“You don’t understand, Casey,” I said, emphatically. “I need to be the Favor for my own protection. I’m doing my best to work around that unfortunate fact.”
Casey slid the notebook back, having read as much as she needed to. “Suit yourself. But I’m here to help, just so you know. I don’t think I’ll fit in very well with your ‘team’, though. Seems they’re all a bunch of misfits, outcasts…”
“Rogues,” I finished.
“Oh, so the whole Flash thing is getting to you, too?” Casey observed, laughing. After finishing the mystery of the broken leg, Matthew had shown up one day with a paper puppet of the Flash in his grasp. I didn’t know anything about the character, but the two of them had discussed him enough that I picked up some information. “Maybe I should get one of those puppets, too. We could be a puppet trio!”
“Goodness, please, no,” I muttered. “However, I am grateful, Casey. Thank you for offering. I’ll give you a call if I need anything.”
Casey nodded. “That’s what friends are for, after all!”
After leaving the lunchroom, I was ready for my classes to restart as it would give me a welcome distraction from the planning and plotting. That is, until I heard an ‘ahem’ behind me.
“I think you misunderstood me a bit, Fav,” Rosie Robinson announced as soon as I was within earshot. She pushed through a crowd of students until she was standing next to me. “I want you to stop Matthew. End his career. Just completely pulverise it into the dust. I see none of that happening and I’m not sure I like it.”
I grimaced. I didn’t often like to let my emotions show, but Rosie was one of the few people able to get under my skin. “These kinds of things take time, Rosie, and the lack of clear instructions made it hard to plan. Now I know that you want me to mess up his track capabilities, which frankly seems a little unoriginal-”
Rosie held up her hand, dismissing my (admittedly) weak excuses. “I think it’s because you can’t bring yourself to hurt a friend. Is that right?”
“No, of course-”
“Because if you can’t get over that hurdle,” Rosie paused and chuckled, “Pardon the pun. But you will have a long line of angry customers looking to turn in their receipts.”
“I don’t make receipts-”
“And to motivate you just a bit more, why don’t we give you a deadline? How about…two days time, at the competition?”
I couldn’t take it anymore. I put my foot down. “I can’t. Not then. It’s Matthew’s chance to prove that he’s still got ‘it’, whatever it is.”
“The truth comes out.” I couldn’t be sure, but the constant smirk on Rosie’s face was thinner than usual. “Two days, Percival, or it’ll be public that the Favor’s lost his mojo.”
Rosie turned to leave, but I wasn’t finished. “What do you have against Matthew? Have you even met him? Why make me bring him down?”
Rosie’s back was still to me, but her head tilted behind. “Oh, I could care less about Matthew.” She sauntered off, obviously satisfied.
I was left to puzzle over her words for a moment, but only a moment. I came to a starting realization quite quickly.
She was trying to make Matthew suffer. She was trying to make me suffer.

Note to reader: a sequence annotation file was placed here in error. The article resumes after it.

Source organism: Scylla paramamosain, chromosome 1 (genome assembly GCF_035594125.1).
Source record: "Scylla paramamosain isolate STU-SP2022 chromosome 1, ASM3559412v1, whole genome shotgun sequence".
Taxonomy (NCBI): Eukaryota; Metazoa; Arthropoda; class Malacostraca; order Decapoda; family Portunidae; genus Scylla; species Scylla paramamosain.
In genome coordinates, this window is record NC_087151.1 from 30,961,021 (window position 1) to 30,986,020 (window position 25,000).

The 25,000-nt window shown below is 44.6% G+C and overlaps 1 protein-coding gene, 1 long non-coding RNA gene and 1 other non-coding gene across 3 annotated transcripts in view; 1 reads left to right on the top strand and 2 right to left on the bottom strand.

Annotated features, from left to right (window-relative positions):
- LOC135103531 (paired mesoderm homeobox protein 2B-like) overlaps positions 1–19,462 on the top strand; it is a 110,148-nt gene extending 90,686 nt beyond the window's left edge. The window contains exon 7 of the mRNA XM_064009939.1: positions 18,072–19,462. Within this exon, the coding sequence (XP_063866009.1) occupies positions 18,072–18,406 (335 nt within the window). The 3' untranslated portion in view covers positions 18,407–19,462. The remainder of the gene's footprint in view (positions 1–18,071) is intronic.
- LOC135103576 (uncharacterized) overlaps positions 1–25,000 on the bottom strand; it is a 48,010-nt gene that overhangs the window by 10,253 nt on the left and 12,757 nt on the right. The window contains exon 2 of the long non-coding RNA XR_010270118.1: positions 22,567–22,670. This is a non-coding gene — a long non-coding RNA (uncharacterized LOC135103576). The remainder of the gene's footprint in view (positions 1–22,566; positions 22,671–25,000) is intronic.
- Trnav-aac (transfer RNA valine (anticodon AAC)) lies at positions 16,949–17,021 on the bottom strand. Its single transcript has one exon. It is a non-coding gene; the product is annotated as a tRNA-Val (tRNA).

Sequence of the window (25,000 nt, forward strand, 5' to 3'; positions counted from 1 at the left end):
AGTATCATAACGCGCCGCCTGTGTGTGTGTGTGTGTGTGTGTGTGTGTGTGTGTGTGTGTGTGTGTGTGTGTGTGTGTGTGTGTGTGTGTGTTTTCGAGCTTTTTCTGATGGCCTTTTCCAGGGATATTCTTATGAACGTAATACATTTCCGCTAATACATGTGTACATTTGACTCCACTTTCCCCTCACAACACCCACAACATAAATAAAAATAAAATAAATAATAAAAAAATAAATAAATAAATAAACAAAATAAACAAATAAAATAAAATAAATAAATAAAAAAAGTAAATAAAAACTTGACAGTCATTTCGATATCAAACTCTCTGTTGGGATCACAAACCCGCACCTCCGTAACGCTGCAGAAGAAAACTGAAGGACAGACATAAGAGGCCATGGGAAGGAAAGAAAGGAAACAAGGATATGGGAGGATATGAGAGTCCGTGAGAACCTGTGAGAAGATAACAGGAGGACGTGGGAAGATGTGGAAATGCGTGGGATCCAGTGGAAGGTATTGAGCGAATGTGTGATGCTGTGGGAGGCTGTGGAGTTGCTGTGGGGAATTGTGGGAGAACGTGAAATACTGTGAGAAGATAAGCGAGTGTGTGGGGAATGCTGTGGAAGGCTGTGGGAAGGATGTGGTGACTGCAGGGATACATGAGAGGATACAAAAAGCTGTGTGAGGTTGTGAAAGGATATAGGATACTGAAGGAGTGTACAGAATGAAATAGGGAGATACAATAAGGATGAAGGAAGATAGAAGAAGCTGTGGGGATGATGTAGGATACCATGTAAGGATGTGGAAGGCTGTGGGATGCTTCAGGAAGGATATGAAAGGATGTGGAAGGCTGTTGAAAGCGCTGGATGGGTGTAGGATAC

Chapter 5: Trust Issues
As I was walking down the hallway, considering my current situation, I heard footsteps running behind me. “Hey, Percy! Wait up!”
I stopped in the middle of the hallway and found Matthew barrelling toward me. Ever since getting his cast off, the poor guy had trouble with slowing down. I assumed it was because he’d been forced to be slow for months, something that simply didn’t register with his brain. Now that he was free, all bets were off.
Used to the potential danger, I sidestepped as Matthew brought himself to a full and complete stop. “Dude, what’s going on?” he asked, not even out of breath.
“What are you talking about?” I replied, a little too cleanly. I’d had a lot of experience with lying on the job. I’m not proud.
“With you, dude!” Matthew shouted. “You’ve been avoiding me for the last two days. You haven’t eaten lunch with us and anytime I try to say hi you pretend like you don’t hear me. That’s what I’m talking about.”
Thinking back, I realized I might have been giving him the cold shoulder. Accidentally, of course, and it was all for the greater good…but I could see where they might have been a misunderstanding. “Oh, yes, of course. My apologies. I’ve just…had a lot of homework all of a sudden and it’s taking all of my focus.”
Matthew wasn’t buying it. “Really? Because I’ve been focused on the race and it hasn’t taken my focus. Well, not totally.”
“You’ve told me that you never have to worry about homework because there’s always somebody to warn you about what’s coming. Which is, of course, cheating, but the point stands.”
This was true. “I’m, uh, simply trying to do things the right way.”
“Interesting.” Matthew still seemed skeptical. “Is that why you were talking to Casey at the lunch table when you left? Is she helping to give you pointers?”
Hmm. He was more perceptive than I gave him credit for. That sounds more mean than I mean it to sound. “No, no, actually…” I wracked my brain for any plausible excuse. “I was wingmanning, as the kids say.”